The European Union’s highest court, the European Court of Justice (ECJ), has confirmed in a recent judgment that grandparents have a legal right to see their grandchildren.
This ruling could potentially speed up proposed changes to UK legislation to remove the “permission” stage that grandparents face to applications for contact with their grandchildren under our current legislation.
The case involved a Bulgarian grandmother struggled to maintain contact with her grandson who, following the divorce of his parents moved to Greece with his father. The grandmother wanted to have contact with her grandson one weekend in a calendar month and between 2-3 weeks per year during the school holidays.
After having no success with the authorities in Greece, the grandmother applied to the Bulgarian courts to adjudicate on the matter. They, however, ruled that they did not have the jurisdiction to hear the matter and that is should be dealt with by the Greek courts. The case eventually reached the ECJ and they highlighted that EU law does not limit access rights solely to parents, it also includes grandparents.
Under the current legislation in the UK, the Children Act 1989, grandparents who are denied contact with their grandchildren have to apply to the Court for permission to even apply for a Child Arrangements Order. S10(9) of the Act sets out a checklist of factors the Court should have regard to when granting permission in such circumstances which includes the grandparents’ connection with the child and any potential risk of disruption to the child’s life. According to recent statistics, in 2016, almost 2,000 grandparents made applications to the Court to have contact with their grandchildren.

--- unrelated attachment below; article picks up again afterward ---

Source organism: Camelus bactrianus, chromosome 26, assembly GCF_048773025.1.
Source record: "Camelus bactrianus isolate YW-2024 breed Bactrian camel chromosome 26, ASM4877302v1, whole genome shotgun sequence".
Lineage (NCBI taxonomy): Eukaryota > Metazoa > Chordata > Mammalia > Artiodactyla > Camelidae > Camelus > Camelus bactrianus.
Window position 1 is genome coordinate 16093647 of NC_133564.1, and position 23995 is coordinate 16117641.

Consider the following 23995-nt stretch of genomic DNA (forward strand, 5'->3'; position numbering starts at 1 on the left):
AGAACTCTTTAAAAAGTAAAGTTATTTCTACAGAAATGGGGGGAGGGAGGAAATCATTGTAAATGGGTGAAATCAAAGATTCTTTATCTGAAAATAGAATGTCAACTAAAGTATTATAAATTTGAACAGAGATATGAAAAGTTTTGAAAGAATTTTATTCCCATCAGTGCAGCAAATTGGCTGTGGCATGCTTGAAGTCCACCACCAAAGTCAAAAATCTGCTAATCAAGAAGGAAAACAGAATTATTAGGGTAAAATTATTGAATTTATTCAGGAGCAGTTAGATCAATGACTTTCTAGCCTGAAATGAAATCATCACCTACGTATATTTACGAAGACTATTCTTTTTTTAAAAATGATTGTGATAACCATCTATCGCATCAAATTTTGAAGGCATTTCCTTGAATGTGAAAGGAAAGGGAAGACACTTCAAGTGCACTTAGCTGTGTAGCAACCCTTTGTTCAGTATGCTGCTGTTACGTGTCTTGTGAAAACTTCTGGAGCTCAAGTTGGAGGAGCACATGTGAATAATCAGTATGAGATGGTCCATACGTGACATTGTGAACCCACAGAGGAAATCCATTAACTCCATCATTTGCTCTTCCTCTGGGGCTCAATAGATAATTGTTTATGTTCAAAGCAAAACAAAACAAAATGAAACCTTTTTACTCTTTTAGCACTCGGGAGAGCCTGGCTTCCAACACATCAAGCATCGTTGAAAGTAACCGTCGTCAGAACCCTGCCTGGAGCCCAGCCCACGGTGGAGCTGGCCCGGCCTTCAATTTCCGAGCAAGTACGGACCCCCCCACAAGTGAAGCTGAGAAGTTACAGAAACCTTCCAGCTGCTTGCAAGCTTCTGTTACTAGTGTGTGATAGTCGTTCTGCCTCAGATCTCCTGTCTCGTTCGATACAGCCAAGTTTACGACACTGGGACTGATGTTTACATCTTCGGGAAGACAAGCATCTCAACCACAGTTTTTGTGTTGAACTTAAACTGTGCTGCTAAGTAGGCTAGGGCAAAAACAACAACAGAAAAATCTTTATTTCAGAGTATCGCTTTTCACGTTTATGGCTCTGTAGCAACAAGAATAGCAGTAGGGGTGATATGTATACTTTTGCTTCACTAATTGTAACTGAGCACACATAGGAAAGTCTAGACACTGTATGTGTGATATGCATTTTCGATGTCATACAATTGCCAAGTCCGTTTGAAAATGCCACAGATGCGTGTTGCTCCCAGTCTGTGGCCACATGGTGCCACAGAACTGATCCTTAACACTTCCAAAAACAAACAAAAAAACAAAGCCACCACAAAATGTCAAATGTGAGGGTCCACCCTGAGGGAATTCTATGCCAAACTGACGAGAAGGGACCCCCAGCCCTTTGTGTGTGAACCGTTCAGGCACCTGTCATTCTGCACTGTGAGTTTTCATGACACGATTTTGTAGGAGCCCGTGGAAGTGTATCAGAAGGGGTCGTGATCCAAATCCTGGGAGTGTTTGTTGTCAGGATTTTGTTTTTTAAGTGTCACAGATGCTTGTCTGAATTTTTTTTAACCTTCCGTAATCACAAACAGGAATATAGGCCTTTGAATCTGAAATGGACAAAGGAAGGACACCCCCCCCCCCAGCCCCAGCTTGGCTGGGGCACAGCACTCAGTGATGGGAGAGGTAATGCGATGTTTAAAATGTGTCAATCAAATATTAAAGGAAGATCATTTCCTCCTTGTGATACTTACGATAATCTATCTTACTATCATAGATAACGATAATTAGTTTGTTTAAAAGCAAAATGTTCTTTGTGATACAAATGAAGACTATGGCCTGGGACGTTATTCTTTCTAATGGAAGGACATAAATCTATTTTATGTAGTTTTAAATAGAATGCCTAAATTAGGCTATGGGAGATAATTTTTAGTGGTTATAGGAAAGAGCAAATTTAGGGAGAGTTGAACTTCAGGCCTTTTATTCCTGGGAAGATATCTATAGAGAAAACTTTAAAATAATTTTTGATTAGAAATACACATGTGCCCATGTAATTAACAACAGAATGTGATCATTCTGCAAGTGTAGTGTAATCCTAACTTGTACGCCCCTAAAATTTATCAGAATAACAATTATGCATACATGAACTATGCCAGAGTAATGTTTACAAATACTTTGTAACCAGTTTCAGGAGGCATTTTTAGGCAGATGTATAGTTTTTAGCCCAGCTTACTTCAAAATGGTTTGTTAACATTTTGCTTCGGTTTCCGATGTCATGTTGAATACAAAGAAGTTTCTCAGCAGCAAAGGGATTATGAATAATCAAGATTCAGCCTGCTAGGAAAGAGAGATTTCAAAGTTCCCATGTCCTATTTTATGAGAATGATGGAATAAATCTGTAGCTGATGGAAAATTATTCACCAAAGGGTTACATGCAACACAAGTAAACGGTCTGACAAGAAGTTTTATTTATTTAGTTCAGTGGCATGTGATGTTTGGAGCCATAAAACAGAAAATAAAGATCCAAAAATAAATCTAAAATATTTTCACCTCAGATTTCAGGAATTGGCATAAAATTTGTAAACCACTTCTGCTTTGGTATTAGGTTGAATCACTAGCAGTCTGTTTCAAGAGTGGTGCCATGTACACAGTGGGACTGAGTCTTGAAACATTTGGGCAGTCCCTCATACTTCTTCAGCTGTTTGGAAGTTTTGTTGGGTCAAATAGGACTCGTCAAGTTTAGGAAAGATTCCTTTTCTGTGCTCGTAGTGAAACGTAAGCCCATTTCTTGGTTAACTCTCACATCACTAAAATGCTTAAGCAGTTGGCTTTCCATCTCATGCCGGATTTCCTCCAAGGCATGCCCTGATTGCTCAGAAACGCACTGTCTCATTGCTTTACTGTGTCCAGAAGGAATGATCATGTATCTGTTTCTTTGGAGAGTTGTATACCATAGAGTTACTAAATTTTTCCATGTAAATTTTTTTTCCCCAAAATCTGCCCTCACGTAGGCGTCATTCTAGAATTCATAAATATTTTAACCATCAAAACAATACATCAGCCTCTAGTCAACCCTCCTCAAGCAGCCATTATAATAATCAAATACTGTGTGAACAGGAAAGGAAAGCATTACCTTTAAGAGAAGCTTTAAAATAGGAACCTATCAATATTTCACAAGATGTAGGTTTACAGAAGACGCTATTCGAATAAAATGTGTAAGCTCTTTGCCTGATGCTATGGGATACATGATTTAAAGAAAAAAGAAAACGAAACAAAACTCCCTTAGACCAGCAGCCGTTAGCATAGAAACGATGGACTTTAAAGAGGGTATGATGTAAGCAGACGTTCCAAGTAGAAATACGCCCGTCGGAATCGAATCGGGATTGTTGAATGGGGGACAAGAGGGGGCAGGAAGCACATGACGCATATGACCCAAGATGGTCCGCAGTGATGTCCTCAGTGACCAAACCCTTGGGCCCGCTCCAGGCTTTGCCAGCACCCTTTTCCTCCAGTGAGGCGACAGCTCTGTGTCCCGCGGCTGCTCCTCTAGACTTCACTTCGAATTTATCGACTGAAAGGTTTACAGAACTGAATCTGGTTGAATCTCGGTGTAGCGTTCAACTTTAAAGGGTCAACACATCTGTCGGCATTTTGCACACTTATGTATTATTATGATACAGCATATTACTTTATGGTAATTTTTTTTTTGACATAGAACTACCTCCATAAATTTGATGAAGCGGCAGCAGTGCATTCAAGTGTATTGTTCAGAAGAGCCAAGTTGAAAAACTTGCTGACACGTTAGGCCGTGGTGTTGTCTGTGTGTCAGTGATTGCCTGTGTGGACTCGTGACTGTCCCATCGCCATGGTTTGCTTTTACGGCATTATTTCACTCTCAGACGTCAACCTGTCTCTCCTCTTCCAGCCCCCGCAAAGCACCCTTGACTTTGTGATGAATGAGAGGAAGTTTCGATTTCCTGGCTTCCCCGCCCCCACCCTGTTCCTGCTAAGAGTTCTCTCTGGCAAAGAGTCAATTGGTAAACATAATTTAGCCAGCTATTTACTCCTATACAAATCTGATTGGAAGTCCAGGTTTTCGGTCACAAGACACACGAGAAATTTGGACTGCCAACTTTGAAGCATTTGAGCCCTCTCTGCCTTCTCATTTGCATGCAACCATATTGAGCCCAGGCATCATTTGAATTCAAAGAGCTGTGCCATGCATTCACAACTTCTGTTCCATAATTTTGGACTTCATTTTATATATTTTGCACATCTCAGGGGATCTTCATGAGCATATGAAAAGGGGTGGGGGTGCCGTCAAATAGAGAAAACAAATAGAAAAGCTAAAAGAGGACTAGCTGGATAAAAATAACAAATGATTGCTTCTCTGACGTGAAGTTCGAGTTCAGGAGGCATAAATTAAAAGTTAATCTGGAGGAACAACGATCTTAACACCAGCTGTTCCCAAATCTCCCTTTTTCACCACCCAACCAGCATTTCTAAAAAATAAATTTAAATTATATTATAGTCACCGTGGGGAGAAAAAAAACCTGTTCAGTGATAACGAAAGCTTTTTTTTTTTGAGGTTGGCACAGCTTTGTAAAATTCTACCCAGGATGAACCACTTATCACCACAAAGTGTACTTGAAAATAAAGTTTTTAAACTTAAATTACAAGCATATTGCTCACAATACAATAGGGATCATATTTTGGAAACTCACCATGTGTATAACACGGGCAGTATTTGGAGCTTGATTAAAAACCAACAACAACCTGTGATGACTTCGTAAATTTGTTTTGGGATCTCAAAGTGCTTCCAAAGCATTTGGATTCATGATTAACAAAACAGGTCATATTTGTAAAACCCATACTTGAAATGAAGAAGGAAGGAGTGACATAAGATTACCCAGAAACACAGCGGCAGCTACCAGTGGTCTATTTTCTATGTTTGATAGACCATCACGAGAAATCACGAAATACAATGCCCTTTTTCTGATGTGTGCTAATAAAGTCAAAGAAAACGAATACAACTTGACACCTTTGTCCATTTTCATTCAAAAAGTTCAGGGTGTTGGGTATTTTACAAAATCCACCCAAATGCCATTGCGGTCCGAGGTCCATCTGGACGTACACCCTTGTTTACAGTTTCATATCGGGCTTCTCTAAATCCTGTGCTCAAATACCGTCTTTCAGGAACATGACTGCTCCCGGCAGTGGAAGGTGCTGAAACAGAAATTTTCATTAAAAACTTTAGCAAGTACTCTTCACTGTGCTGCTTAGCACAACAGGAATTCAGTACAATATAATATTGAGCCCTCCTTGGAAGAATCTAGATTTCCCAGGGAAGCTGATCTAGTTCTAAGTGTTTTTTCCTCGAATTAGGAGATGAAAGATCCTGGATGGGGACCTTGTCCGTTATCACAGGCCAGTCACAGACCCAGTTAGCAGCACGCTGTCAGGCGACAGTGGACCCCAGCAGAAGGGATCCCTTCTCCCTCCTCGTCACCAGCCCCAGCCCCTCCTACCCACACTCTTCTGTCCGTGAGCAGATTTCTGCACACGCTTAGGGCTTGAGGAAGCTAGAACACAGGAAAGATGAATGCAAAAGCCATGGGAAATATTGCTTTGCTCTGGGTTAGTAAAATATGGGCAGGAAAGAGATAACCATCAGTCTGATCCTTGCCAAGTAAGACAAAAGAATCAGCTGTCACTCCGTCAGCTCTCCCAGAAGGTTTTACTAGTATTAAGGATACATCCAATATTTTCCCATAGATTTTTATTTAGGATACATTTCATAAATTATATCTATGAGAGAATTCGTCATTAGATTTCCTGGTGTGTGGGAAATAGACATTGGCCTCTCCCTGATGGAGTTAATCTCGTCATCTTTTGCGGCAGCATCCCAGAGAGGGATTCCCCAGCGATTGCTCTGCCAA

The suggested changes to legislation would create a “presumption” that grandparents, uncles and aunts should have contact with their grandchildren, nieces and nephews after their parent’s relationship breakdown. This proposed change has significant support by ministers in the UK and proposals for new laws were discussed earlier this month.
If you would like more legal advice relating to the rights of grandparents in the UK, please contact our Family Law department on 01708 229444 or email us using the form to the right to arrange a free initial consultation.The contents of this article are for the purposes of general awareness only. They do not purport to constitute legal or professional advice. Specific legal advice should be taken on each individual matter. This article is based on the law as of June 2018.